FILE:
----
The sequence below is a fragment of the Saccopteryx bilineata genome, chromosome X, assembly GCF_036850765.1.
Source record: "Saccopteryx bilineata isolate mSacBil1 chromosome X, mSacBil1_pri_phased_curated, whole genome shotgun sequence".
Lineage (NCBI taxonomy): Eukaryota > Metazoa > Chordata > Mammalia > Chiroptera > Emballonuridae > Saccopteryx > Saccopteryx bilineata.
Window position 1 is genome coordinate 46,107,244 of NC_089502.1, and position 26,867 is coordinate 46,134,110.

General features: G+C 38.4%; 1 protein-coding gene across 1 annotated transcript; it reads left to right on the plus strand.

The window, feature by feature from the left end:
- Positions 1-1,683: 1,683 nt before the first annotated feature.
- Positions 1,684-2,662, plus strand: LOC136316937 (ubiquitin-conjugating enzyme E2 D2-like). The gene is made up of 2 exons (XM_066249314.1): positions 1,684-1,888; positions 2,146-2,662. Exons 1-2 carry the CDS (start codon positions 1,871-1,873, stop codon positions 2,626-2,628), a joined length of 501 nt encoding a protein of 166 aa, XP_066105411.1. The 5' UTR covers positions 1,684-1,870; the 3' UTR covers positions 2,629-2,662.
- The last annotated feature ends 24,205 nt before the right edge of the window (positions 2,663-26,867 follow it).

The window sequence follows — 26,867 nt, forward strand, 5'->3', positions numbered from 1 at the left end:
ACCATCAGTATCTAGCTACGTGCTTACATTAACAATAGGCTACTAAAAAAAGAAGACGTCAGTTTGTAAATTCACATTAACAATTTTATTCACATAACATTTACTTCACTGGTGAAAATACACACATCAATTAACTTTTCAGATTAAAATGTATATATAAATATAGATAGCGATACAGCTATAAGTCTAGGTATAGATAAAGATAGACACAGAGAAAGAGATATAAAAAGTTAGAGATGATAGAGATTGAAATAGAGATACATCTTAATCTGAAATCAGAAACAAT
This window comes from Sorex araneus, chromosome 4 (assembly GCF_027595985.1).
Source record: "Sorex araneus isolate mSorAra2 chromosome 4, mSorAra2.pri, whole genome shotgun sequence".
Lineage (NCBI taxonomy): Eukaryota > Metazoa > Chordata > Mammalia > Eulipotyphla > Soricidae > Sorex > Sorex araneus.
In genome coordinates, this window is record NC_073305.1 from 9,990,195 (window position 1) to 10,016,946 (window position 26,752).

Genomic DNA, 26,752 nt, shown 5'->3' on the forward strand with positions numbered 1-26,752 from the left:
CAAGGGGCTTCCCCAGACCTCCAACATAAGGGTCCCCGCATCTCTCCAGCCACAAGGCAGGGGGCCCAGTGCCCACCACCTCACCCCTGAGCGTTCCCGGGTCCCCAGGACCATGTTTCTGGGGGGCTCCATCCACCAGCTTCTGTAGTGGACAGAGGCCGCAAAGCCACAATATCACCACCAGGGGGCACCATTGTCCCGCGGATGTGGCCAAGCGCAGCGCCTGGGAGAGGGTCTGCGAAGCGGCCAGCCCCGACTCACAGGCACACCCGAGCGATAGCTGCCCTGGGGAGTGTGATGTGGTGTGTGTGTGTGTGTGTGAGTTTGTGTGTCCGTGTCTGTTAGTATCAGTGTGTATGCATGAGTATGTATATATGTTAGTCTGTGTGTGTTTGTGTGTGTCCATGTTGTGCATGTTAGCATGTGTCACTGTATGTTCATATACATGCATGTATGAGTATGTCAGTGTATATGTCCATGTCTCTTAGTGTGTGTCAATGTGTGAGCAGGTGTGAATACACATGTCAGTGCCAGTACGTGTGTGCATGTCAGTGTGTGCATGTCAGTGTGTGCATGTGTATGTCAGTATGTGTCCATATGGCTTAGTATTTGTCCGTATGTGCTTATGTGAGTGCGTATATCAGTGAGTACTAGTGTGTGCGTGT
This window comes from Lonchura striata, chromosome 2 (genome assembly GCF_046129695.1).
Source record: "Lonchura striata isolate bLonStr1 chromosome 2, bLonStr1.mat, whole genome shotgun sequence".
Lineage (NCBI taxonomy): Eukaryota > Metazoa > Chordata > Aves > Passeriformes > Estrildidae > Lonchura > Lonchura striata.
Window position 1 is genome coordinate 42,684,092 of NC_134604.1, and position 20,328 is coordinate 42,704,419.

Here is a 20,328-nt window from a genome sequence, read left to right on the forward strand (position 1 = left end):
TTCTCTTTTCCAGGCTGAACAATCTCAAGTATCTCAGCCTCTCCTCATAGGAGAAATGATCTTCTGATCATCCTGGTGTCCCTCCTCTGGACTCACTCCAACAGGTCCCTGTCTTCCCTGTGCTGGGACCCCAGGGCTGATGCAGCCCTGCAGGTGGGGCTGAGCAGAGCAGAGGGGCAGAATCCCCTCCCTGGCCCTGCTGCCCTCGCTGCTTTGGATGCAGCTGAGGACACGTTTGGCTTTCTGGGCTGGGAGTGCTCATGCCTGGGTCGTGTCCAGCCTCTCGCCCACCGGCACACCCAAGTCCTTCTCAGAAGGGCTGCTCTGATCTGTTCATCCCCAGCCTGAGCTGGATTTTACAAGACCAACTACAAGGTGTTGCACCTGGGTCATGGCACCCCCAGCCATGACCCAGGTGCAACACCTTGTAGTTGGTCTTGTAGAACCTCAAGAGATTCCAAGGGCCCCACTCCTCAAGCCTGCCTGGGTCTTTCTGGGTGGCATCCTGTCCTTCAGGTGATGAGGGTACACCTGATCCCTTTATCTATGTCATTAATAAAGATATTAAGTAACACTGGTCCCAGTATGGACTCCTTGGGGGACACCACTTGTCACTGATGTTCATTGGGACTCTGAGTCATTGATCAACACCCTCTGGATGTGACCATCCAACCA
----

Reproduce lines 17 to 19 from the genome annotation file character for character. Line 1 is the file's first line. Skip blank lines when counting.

CAAGGGGCTTCCCCAGACCTCCAACATAAGGGTCCCCGCATCTCTCCAGCCACAAGGCAGGGGGCCCAGTGCCCACCACCTCACCCCTGAGCGTTCCCGGGTCCCCAGGACCATGTTTCTGGGGGGCTCCATCCACCAGCTTCTGTAGTGGACAGAGGCCGCAAAGCCACAATATCACCACCAGGGGGCACCATTGTCCCGCGGATGTGGCCAAGCGCAGCGCCTGGGAGAGGGTCTGCGAAGCGGCCAGCCCCGACTCACAGGCACACCCGAGCGATAGCTGCCCTGGGGAGTGTGATGTGGTGTGTGTGTGTGTGTGTGAGTTTGTGTGTCCGTGTCTGTTAGTATCAGTGTGTATGCATGAGTATGTATATATGTTAGTCTGTGTGTGTTTGTGTGTGTCCATGTTGTGCATGTTAGCATGTGTCACTGTATGTTCATATACATGCATGTATGAGTATGTCAGTGTATATGTCCATGTCTCTTAGTGTGTGTCAATGTGTGAGCAGGTGTGAATACACATGTCAGTGCCAGTACGTGTGTGCATGTCAGTGTGTGCATGTCAGTGTGTGCATGTGTATGTCAGTATGTGTCCATATGGCTTAGTATTTGTCCGTATGTGCTTATGTGAGTGCGTATATCAGTGAGTACTAGTGTGTGCGTGT
This window comes from Lonchura striata, chromosome 2 (genome assembly GCF_046129695.1).
Source record: "Lonchura striata isolate bLonStr1 chromosome 2, bLonStr1.mat, whole genome shotgun sequence".